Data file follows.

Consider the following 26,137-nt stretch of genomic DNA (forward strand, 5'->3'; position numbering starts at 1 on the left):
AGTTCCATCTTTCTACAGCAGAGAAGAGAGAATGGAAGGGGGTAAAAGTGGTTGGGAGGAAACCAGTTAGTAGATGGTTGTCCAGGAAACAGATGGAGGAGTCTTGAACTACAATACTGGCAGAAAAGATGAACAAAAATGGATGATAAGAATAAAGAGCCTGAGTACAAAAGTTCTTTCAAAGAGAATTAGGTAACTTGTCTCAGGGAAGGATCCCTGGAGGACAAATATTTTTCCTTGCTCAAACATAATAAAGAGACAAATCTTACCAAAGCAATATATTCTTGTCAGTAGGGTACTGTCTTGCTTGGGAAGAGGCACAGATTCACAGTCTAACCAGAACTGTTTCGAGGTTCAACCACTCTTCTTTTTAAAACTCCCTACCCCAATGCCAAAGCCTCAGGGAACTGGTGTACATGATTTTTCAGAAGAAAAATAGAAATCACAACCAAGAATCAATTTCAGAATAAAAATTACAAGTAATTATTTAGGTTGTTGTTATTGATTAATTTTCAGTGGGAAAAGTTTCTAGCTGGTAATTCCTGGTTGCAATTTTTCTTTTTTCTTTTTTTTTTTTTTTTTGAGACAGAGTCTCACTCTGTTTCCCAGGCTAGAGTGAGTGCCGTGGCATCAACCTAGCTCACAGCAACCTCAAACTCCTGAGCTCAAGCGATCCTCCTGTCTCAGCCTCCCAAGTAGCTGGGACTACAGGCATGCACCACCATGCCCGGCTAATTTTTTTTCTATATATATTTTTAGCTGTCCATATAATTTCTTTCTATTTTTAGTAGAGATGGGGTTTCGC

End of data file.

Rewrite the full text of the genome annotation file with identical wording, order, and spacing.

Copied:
Consider the following 26,137-nt stretch of genomic DNA (forward strand, 5'->3'; position numbering starts at 1 on the left):
AGTTCCATCTTTCTACAGCAGAGAAGAGAGAATGGAAGGGGGTAAAAGTGGTTGGGAGGAAACCAGTTAGTAGATGGTTGTCCAGGAAACAGATGGAGGAGTCTTGAACTACAATACTGGCAGAAAAGATGAACAAAAATGGATGATAAGAATAAAGAGCCTGAGTACAAAAGTTCTTTCAAAGAGAATTAGGTAACTTGTCTCAGGGAAGGATCCCTGGAGGACAAATATTTTTCCTTGCTCAAACATAATAAAGAGACAAATCTTACCAAAGCAATATATTCTTGTCAGTAGGGTACTGTCTTGCTTGGGAAGAGGCACAGATTCACAGTCTAACCAGAACTGTTTCGAGGTTCAACCACTCTTCTTTTTAAAACTCCCTACCCCAATGCCAAAGCCTCAGGGAACTGGTGTACATGATTTTTCAGAAGAAAAATAGAAATCACAACCAAGAATCAATTTCAGAATAAAAATTACAAGTAATTATTTAGGTTGTTGTTATTGATTAATTTTCAGTGGGAAAAGTTTCTAGCTGGTAATTCCTGGTTGCAATTTTTCTTTTTTCTTTTTTTTTTTTTTTTTGAGACAGAGTCTCACTCTGTTTCCCAGGCTAGAGTGAGTGCCGTGGCATCAACCTAGCTCACAGCAACCTCAAACTCCTGAGCTCAAGCGATCCTCCTGTCTCAGCCTCCCAAGTAGCTGGGACTACAGGCATGCACCACCATGCCCGGCTAATTTTTTTTCTATATATATTTTTAGCTGTCCATATAATTTCTTTCTATTTTTAGTAGAGATGGGGTTTCGC